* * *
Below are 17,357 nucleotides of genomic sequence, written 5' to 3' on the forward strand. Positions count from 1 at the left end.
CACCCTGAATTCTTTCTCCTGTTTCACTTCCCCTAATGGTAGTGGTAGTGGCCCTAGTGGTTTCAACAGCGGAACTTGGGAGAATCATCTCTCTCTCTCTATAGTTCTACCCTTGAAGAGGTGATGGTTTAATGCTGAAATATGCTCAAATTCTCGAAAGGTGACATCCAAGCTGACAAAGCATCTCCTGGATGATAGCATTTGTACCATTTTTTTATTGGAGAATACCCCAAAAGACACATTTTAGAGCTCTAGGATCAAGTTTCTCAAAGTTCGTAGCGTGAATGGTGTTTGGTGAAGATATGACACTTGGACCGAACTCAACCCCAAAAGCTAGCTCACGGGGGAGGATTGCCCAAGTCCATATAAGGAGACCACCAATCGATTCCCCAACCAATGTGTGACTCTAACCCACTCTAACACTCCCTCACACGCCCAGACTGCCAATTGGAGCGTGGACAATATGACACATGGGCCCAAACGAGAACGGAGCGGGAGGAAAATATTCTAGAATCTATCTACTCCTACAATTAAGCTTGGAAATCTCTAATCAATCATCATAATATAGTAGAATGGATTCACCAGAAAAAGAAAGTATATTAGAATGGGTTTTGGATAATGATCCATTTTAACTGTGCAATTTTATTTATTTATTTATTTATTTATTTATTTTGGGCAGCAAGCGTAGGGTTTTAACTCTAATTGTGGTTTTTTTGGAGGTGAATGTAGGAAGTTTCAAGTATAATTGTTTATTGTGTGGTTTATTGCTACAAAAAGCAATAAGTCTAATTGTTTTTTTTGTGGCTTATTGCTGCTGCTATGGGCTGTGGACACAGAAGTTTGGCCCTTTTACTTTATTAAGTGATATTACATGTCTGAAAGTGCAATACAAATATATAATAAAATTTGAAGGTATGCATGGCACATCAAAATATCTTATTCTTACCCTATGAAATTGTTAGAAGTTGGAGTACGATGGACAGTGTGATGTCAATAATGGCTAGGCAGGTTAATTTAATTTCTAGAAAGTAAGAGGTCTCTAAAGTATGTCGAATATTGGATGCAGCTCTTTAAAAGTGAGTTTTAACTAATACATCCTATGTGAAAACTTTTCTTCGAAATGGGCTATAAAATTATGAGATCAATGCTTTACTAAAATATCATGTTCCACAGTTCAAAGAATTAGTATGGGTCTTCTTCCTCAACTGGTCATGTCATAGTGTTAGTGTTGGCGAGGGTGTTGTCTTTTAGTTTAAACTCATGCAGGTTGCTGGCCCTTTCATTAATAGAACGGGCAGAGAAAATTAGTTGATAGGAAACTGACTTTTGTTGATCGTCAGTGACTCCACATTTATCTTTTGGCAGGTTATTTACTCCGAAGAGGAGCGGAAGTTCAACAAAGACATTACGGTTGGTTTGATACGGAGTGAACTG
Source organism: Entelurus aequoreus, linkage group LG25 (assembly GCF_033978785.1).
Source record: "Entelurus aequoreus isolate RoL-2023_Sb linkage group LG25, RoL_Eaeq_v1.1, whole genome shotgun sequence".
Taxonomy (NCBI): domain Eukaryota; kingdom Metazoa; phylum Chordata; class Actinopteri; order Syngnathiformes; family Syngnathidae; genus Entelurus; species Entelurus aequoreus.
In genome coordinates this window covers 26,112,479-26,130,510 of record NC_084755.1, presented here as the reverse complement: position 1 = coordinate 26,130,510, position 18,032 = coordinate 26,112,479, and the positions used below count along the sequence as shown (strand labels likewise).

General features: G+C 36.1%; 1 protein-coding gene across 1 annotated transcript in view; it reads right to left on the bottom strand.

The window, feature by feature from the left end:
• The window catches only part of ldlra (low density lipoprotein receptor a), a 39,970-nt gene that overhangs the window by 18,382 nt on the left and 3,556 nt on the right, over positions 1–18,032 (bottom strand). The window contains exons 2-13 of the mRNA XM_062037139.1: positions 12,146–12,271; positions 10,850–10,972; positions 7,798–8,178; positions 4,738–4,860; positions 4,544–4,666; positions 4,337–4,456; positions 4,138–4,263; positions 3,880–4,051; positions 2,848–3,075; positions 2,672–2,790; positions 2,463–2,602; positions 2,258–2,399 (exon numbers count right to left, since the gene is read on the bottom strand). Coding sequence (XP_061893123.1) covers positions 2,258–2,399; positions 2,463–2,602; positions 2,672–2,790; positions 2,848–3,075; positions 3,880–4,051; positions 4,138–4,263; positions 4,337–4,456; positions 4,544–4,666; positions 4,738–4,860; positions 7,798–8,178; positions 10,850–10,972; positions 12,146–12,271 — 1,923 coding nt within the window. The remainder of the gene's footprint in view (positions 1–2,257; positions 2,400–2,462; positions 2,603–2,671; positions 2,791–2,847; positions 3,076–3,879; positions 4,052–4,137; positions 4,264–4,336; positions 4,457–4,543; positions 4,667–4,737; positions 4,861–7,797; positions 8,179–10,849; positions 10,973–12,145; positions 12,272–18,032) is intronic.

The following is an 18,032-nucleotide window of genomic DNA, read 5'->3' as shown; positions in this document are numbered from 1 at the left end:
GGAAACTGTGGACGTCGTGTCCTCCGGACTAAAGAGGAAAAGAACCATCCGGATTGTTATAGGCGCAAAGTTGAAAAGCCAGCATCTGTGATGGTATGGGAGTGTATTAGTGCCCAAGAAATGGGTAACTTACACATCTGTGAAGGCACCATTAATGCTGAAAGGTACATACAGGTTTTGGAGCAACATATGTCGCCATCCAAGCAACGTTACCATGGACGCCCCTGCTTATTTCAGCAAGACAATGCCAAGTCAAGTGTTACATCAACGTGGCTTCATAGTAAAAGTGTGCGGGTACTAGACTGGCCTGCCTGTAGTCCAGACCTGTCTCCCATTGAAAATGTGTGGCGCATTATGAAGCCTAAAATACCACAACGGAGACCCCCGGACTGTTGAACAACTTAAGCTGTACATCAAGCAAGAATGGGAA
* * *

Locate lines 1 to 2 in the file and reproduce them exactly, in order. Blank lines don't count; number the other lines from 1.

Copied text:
Below are 17,357 nucleotides of genomic sequence, written 5' to 3' on the forward strand. Positions count from 1 at the left end.
CACCCTGAATTCTTTCTCCTGTTTCACTTCCCCTAATGGTAGTGGTAGTGGCCCTAGTGGTTTCAACAGCGGAACTTGGGAGAATCATCTCTCTCTCTCTATAGTTCTACCCTTGAAGAGGTGATGGTTTAATGCTGAAATATGCTCAAATTCTCGAAAGGTGACATCCAAGCTGACAAAGCATCTCCTGGATGATAGCATTTGTACCATTTTTTTATTGGAGAATACCCCAAAAGACACATTTTAGAGCTCTAGGATCAAGTTTCTCAAAGTTCGTAGCGTGAATGGTGTTTGGTGAAGATATGACACTTGGACCGAACTCAACCCCAAAAGCTAGCTCACGGGGGAGGATTGCCCAAGTCCATATAAGGAGACCACCAATCGATTCCCCAACCAATGTGTGACTCTAACCCACTCTAACACTCCCTCACACGCCCAGACTGCCAATTGGAGCGTGGACAATATGACACATGGGCCCAAACGAGAACGGAGCGGGAGGAAAATATTCTAGAATCTATCTACTCCTACAATTAAGCTTGGAAATCTCTAATCAATCATCATAATATAGTAGAATGGATTCACCAGAAAAAGAAAGTATATTAGAATGGGTTTTGGATAATGATCCATTTTAACTGTGCAATTTTATTTATTTATTTATTTATTTATTTATTTTGGGCAGCAAGCGTAGGGTTTTAACTCTAATTGTGGTTTTTTTGGAGGTGAATGTAGGAAGTTTCAAGTATAATTGTTTATTGTGTGGTTTATTGCTACAAAAAGCAATAAGTCTAATTGTTTTTTTTGTGGCTTATTGCTGCTGCTATGGGCTGTGGACACAGAAGTTTGGCCCTTTTACTTTATTAAGTGATATTACATGTCTGAAAGTGCAATACAAATATATAATAAAATTTGAAGGTATGCATGGCACATCAAAATATCTTATTCTTACCCTATGAAATTGTTAGAAGTTGGAGTACGATGGACAGTGTGATGTCAATAATGGCTAGGCAGGTTAATTTAATTTCTAGAAAGTAAGAGGTCTCTAAAGTATGTCGAATATTGGATGCAGCTCTTTAAAAGTGAGTTTTAACTAATACATCCTATGTGAAAACTTTTCTTCGAAATGGGCTATAAAATTATGAGATCAATGCTTTACTAAAATATCATGTTCCACAGTTCAAAGAATTAGTATGGGTCTTCTTCCTCAACTGGTCATGTCATAGTGTTAGTGTTGGCGAGGGTGTTGTCTTTTAGTTTAAACTCATGCAGGTTGCTGGCCCTTTCATTAATAGAACGGGCAGAGAAAATTAGTTGATAGGAAACTGACTTTTGTTGATCGTCAGTGACTCCACATTTATCTTTTGGCAGGTTATTTACTCCGAAGAGGAGCGGAAGTTCAACAAAGACATTACGGTTGGTTTGATACGGAGTGAACTG